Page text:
“Longer term, extending trails to the neighboring trail networks in Ipswich and Topsfield,” he said. “A donated trailer will allow NSNA to groom further afield for special events. We’re trying to focus the excitement on making our short-term goals effective and well done, before biting off more than we can chew.”

South of Boston, Nordic fans shouldn’t confuse the Nordic opportunities at Blue Hills Reservation with the downhill ski area, which is run by a private contractor. A brochure entitled Ranger Tim’s Cross-Country Ski Routes details 10 different loops through the 100-mile network.

“I’ll admit it, as a skate skier, I’m a fan of grooming, so I tend to go where they groom well,” said Swampscott’s Steve Hunt, 60. “Of course, breaking trail on classical skis is fun too, and you get to be out in the woods.”

In addition to the three highlighted Nordic centers, local cross-country skiers can forge their own path on the trails at the following DCR properties. Like Blue Hills, they’re not groomed for Nordic skiing, so conditions can vary.

North of Boston

Middlesex Fells Reservation’s 2,575 acres offers an extensive trail network, including the Skyline Trail and Reservoir Trail in the western Fells that circles the Winchester reservoirs, and the Rock Circuit and Crystal Springs trails in the eastern Fells.

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The Lowell-Dracut-Tyngsborough State Forest contains 1,140 acres of protected land, including 180 acres of ponds, swamps, and wetlands, as well as 6 miles of multiuse trails.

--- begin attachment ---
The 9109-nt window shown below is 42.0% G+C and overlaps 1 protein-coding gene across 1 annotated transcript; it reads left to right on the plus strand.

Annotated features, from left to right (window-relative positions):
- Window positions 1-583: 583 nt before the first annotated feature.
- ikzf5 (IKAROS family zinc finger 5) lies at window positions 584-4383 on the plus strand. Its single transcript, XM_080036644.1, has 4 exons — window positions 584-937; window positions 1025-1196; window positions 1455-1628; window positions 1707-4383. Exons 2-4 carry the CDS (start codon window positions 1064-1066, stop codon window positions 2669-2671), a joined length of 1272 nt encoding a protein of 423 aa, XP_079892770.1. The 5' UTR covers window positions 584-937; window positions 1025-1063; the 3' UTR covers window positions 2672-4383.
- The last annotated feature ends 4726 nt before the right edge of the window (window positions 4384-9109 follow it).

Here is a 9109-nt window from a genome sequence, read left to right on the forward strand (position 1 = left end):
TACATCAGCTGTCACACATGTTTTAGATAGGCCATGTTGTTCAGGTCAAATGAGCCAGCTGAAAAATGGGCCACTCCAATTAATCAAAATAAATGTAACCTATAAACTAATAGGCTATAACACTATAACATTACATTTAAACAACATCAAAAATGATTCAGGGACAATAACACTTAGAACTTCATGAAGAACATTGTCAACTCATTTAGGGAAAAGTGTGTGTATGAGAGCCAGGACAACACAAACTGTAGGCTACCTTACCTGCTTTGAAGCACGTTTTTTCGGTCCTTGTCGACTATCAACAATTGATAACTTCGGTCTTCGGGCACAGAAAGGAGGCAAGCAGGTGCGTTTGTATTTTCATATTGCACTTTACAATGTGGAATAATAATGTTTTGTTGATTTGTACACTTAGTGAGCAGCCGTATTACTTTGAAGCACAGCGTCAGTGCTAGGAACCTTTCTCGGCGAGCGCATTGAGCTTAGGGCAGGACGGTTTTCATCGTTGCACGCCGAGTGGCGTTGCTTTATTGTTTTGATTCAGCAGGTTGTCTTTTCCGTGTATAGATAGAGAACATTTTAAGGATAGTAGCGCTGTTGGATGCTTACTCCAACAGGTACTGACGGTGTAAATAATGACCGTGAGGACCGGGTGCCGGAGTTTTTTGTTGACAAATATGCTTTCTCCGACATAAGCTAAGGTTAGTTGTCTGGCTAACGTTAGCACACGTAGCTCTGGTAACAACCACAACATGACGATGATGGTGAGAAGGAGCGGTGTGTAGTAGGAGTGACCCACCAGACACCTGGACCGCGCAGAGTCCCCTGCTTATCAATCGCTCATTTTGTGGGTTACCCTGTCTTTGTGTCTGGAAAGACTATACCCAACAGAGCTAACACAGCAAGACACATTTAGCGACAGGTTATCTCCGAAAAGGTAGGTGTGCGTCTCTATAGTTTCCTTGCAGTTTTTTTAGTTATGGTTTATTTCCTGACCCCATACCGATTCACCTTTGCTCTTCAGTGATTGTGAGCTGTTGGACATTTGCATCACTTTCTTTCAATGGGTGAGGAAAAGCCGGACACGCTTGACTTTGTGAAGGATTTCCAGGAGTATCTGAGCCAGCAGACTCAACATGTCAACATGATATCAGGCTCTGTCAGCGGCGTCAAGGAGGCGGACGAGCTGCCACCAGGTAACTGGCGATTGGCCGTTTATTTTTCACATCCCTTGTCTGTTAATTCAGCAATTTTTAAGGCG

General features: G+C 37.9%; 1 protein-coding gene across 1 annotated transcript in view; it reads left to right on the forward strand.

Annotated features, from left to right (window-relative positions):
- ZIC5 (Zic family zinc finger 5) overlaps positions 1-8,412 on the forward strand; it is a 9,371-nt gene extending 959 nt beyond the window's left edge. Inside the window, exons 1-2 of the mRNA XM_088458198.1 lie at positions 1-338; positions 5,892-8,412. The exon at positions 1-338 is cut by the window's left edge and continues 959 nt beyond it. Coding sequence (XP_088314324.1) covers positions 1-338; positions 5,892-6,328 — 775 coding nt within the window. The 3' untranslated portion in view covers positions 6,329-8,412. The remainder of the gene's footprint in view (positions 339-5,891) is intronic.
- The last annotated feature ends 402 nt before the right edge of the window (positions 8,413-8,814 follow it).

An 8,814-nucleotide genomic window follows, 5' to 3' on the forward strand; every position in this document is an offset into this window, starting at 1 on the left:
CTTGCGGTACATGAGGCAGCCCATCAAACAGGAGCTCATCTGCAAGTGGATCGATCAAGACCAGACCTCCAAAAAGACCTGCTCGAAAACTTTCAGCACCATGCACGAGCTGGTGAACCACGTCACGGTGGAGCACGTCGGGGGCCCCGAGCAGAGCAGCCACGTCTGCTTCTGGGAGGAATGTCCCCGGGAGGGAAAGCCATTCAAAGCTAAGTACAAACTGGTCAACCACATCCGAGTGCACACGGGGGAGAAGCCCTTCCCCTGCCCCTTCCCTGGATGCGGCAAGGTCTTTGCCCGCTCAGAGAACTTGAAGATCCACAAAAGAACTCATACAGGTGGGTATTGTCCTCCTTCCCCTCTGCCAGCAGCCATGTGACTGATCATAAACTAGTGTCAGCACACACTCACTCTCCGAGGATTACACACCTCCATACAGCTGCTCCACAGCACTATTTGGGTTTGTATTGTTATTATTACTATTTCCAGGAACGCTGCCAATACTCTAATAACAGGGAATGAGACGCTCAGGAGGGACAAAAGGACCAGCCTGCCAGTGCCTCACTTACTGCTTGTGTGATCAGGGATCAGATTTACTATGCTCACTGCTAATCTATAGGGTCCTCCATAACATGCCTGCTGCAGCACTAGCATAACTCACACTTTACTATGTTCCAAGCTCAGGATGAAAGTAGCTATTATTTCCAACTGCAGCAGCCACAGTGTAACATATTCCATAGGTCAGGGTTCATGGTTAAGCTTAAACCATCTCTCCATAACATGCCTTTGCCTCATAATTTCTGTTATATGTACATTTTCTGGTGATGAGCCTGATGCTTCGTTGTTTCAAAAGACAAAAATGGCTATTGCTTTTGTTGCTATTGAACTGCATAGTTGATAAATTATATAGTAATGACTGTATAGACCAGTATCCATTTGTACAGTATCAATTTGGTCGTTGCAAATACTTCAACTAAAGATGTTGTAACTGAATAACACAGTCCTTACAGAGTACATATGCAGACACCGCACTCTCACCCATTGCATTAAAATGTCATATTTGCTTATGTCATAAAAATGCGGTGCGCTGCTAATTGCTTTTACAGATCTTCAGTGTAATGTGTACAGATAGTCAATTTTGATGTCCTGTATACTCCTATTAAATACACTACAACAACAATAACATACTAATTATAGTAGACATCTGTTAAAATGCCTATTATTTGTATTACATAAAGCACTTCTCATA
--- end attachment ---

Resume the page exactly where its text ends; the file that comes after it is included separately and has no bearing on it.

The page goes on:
Bradley Palmer State Park is a 721-acre former estate that features acres of rolling meadows and accessible trails along the Ipswich River, straddling the towns of Topsfield and Hamilton.

West of Boston

The Great Brook Farm Ski Touring Center offers groomed trails for cross-country skiing at the DCR’s bucolic Great Brook Farm in Carlisle. Rentals are available.

At Blackstone River and Canal Heritage State Park, cross-country skiers will find 2 miles of trails along the Blackstone Canal towpath, and a 1-mile route along the Blackstone River and Canal. The Blackstone River Greenway offers another 7 miles.

Leominster State Forest offers approximately 20 miles of trails, many of which feature a quiet, peaceful escape in the midst of this urban tract.

South of Boston

At Myles Standish State Forest in Carver and Plymouth, cross-country skiers can glide over 15 miles of multiuse paths, including the largest contiguous pitch pine/scrub oak stand north of Long Island.

Wompatuck State Park in Hingham offers cross-country skiers 12 miles of multiuse trails and many miles of wooded bridle paths and hiking trails.

26zorec - Sitskier Thomas Dodd is guided by Will Morgan at the Leo J. Martin Ski Track in Weston. (Department of Conservation and Recreation)
Department of Conservation and Recreation
Sitskier Thomas Dodd is guided by Will Morgan at the Leo J. Martin Ski Track in Weston.

If you have an idea for the Globe’s “On the Move” column, contact correspondent Brion O’Connor at brionoc@verizon.net. Please allow several weeks advance notice.